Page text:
Throwing glass towards ex-Hong Kong leader Leung Chun-ying could not have been assault, Wong Yuk-man says at appeal
One-time pan-democratic Legco member argues city’s former leader had never complained about being scared by the 2014 incident
A former pan-democratic lawmaker convicted of giving an ex-Hong Kong leader a scare by hurling a glass towards him during a legislative meeting told a court on Monday his action could not possibly amount to assault.
Wong Yuk-man was jailed for two weeks and fined HK$5,000 (US$637) after he was found guilty of common assault on former chief executive Leung Chun-ying by the Eastern Court in 2016.
The radical lawmaker, known for his animated speaking and filibustering attempts during his tenure between 2008 and 2016, tossed a glass in the direction of the top official during a question-and-answer session inside the Legislative Council on July 3, 2014.
The incident led to the first time a Hong Kong leader was called as a witness at a trial. Leung testified that the glass had landed behind him and shattered, sending him into shock.
In common law, giving someone a fright can amount to an assault.
But on Monday, Wong argued the former top official had never complained about being scared by the glass-throwing. Rather, he was troubled by the noise of it breaking, which happened later.
In fact, the one-time lawmaker claimed, Leung did not even witness his throwing the glass. He therefore argued that even if Leung were scared, he should not be held responsible.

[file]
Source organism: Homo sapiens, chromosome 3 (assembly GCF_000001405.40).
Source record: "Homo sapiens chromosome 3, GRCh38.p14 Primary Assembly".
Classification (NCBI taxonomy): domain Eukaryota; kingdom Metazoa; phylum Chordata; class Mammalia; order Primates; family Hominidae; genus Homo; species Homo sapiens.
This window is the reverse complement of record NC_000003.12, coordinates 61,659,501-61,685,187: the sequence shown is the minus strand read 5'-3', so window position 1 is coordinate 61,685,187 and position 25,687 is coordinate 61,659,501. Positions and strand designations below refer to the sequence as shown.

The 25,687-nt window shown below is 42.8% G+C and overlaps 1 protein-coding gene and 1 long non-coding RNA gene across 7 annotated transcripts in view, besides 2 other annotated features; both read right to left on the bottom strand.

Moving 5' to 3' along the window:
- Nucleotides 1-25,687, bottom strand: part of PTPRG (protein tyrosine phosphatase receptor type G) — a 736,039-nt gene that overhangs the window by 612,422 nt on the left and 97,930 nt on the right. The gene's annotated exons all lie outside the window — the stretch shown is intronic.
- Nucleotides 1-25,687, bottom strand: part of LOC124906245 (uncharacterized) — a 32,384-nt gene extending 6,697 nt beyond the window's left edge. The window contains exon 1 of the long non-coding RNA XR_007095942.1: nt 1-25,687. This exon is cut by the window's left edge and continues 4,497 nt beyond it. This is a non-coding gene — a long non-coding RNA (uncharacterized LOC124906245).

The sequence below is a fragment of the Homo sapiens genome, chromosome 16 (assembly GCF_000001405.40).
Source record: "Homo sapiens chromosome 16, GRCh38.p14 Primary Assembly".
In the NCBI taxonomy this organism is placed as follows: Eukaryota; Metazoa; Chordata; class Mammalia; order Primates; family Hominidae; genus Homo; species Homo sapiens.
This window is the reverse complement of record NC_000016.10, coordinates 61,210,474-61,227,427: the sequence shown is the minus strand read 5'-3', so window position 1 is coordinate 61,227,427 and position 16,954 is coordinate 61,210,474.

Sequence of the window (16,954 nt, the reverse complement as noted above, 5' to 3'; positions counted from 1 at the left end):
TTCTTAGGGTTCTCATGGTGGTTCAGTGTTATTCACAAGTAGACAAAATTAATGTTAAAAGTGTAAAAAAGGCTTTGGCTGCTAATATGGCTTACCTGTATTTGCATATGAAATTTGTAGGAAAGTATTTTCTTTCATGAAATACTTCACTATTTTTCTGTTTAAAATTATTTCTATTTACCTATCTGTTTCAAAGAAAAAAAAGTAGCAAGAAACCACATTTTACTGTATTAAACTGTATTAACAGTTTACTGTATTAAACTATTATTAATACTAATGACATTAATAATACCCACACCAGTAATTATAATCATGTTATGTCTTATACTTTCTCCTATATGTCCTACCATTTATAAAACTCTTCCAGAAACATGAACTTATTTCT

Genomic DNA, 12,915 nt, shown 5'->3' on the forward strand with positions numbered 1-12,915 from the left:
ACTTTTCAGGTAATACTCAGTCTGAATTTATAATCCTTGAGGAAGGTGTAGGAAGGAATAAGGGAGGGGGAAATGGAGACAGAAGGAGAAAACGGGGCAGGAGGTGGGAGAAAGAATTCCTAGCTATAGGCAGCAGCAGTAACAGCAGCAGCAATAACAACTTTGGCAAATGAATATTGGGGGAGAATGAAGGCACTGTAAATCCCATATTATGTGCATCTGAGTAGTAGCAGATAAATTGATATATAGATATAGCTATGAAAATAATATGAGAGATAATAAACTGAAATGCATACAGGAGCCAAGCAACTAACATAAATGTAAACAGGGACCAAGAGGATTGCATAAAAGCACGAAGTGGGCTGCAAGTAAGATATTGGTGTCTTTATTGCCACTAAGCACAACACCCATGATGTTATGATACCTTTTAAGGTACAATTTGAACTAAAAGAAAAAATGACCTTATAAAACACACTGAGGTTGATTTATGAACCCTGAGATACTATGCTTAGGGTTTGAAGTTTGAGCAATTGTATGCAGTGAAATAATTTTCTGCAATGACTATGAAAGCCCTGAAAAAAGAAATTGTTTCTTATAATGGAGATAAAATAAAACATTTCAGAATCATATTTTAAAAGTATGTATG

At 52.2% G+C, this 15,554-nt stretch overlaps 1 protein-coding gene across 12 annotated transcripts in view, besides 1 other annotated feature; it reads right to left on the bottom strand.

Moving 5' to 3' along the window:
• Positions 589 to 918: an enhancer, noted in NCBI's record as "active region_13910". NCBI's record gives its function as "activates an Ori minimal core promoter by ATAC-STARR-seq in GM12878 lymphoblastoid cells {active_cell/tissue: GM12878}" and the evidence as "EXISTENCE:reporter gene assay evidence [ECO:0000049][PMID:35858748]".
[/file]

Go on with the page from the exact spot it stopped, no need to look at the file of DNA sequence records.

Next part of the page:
In fact, “he was still calm and relaxed,” Wong said of Leung, whose term as city leader ended last year.
Deputy director of public prosecutions Anna Lai Yuen-kee SC conceded no similar cases had come before the court.
But Lai said Wong’s throw was a continuous action, so it would include the glass breaking.
Mrs Justice Judianna Barnes Wai-ling needed time to consider the ruling. She adjourned the appeal to a later day.
Wong, 66, was found guilty by magistrate Chu Chung-keung in October 2016.
During the question-and-answer session on the day, Wong threw three piles of documents before tossing a glass of water, which landed near Leung and broke.
Leung later picked up a glass fragment and returned to the stand to ask what impact Wong’s action would have on youngsters.
Wong argued at trial the glass had slipped out of his hand and that the action was part of a chaos he staged in protesting Leung.